Two times the Gospels tell us that Jesus wept. The causes give us a glimpse into the heart and nature of God. Certainly Jesus cried many more times during His thirty-three year lifespan. Surely He cried at birth, as all babies do when forced from the cozy womb to take their first gasp of air. He likely cried in pain when He was circumcised on His 8th day to fulfill the Mosaic Law. As an infant, since He was fully human as well as divine, He would have cried when He was hungry, wet, or tired. What about as a kid when He got a splinter, a cut, or stubbed His toe? As a teenager, He no doubt smashed His finger with a hammer in the carpenter shop and tears flowed.
I can’t imagine Jesus holding back the tears when His stepfather Joseph died, leaving Him to help support His younger siblings. Trauma can trigger tears involuntarily, so what about when they scourged Him and the whip dug deep into His back? When the nails pierced His hands and feet? When He absorbed the sin of all Humanity? When His heavenly Father turned His back on Him, He cried out vocally and emotionally, “My God, My God, why have You forsaken Me?” Strangely, the Gospels only cite two cases in which Jesus cried:
1. Jesus wept over Jerusalem—Luke 19:41-44.This instance was sandwiched between His triumphant entry into Jerusalem and His cleansing of the Temple. So He experienced the full range of emotions that we face (from glad, to sad, to mad) all in that one day. So what made Jesus weep?
Spiritual Blindness: Jesus explained, “If you . . . had only known on this day what would bring you peace—but now it is hidden from your eyes” (Lk. 19:42, NIV). Ironically, Jerusalem means “possession of peace,” but it has been one of the most war torn cities in the world. The Prince of Peace was right in front of their eyes but they couldn’t see Him for who He was. We’re all born like cats with our eyes closed until God opens them to see spiritually. Helen Keller said, “The only thing worse than being blind is having sight but no vision.”
Looming Judgment: Through dripping tears, Jesus predicted the fall and destruction of Jerusalem that occurred some forty years later. The Jewish historian Josephus described the savage siege of Jerusalem by Titus and the Roman army in 66-70 A.D. Surrounded, thousands of Jews died of starvation. Thousands more who tried to escape were caught and crucified. The death toll was staggering (tens of thousands) before the city was finally demolished. Jesus saw it coming and sobbed over their future fate. Contrary to what some believe, God gets no glee from judgment. It breaks His heart for He would much rather show mercy than punish sinners, but it is conditional upon man’s repentance.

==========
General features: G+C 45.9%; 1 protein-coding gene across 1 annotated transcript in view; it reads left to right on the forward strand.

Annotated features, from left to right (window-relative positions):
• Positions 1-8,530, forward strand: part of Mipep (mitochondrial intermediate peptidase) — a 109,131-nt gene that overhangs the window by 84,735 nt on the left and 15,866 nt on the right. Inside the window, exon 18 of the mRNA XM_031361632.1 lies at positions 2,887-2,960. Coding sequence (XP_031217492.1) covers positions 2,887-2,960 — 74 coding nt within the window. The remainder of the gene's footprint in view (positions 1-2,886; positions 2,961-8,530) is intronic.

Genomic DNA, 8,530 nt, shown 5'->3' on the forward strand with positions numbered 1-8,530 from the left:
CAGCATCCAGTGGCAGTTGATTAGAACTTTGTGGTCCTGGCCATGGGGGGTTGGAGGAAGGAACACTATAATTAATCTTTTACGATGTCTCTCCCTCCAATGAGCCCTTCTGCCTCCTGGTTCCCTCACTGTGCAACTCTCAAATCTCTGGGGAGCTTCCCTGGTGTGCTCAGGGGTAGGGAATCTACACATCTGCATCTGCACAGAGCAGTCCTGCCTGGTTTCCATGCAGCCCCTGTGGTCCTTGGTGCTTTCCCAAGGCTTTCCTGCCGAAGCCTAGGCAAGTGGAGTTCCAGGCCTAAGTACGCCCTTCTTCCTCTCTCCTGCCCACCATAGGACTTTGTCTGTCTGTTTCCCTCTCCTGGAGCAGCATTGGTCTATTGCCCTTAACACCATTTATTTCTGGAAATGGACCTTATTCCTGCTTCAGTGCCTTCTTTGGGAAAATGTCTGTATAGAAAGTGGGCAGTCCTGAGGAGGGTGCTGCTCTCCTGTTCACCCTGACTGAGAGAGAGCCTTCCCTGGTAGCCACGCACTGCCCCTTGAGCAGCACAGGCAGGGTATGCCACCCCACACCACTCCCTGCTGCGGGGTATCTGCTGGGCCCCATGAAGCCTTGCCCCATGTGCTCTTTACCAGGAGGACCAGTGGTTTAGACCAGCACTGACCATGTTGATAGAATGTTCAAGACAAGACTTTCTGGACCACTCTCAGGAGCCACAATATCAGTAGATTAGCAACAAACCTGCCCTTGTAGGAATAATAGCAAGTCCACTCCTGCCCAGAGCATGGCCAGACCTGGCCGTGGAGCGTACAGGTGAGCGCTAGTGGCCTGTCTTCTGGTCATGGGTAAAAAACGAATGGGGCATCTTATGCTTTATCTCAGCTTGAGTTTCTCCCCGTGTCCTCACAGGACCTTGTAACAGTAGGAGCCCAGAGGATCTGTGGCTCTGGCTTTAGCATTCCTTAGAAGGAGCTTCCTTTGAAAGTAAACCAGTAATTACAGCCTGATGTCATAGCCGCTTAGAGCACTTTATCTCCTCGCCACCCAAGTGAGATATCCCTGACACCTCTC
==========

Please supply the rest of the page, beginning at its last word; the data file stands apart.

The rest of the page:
Spiritual Ignorance: Jesus prophesied Israel’s demise because they “did not know the time of [their] visitation.” Jerusalem missed its moment of destiny—the Son of God came to the city of God and they missed it! Jehovah came to town in flesh form as the Messiah and they didn’t even recognize Him. “He was in the world, and the world was made by Him, and the world knew Him not. He came unto His own, and His own received Him not” (Jn. 1:10-11). How many times has God visited His people with revival and we’ve ignored it or shrugged it off? We desperately need another great visitation of God to spiritually awaken apostate America and the compromising church.
2. Jesus wept at Lazarus’ grave—John 11:35. It’s the shortest verse in the entire Bible, consisting of only two simple, but powerful, words—“Jesus wept.” You mean God cries? Apparently, He did and He does. But why did Jesus cry over Lazarus when He knew He was about to raise him from the dead minutes later? Maybe He didn’t cry over Lazarus. The Bible says, “When Jesus saw her [Mary] weeping, and the Jews who came with her weeping, He groaned in the spirit and was troubled” (Jn. 11:33-34). Perhaps He cried out of compassion for what His dear friends were facing. He was deeply moved by the heartache of His heartbroken friends.
Hebrews 4:15 states, “For we have not an high priest which cannot be touched with the feeling of our infirmities . . . .” In other words, Christ is sensitive to our suffering and understands what we are going through. He is not a distant, impersonal force somewhere out in the universe. No, He is a personal God who is keenly aware of our pain. When we hurt, He hurts! The Apostle Paul used the analogy of believers being the body of Christ with Jesus as the head (1 Corinthians 12). Can any part of your body hurt without your head knowing about it and feeling it too? When you stub your toe, doesn’t your head know that your toe is in pain? Yes, of course! Why? Because pain receptors send messages through your nerves to your brain that your toe hurts. The same is true of the body of Christ. When any part of His body is hurting, Jesus, the head, is acutely aware of it and sympathizes with that member.
Revelation 21:4 provides this promise, “And God shall wipe away all tears from their eyes; and there shall be no more death, neither sorrow, nor crying, neither shall there be any more pain . . . .” Perhaps the reason God will wipe our tears away in heaven is because He shed some of His own here on earth.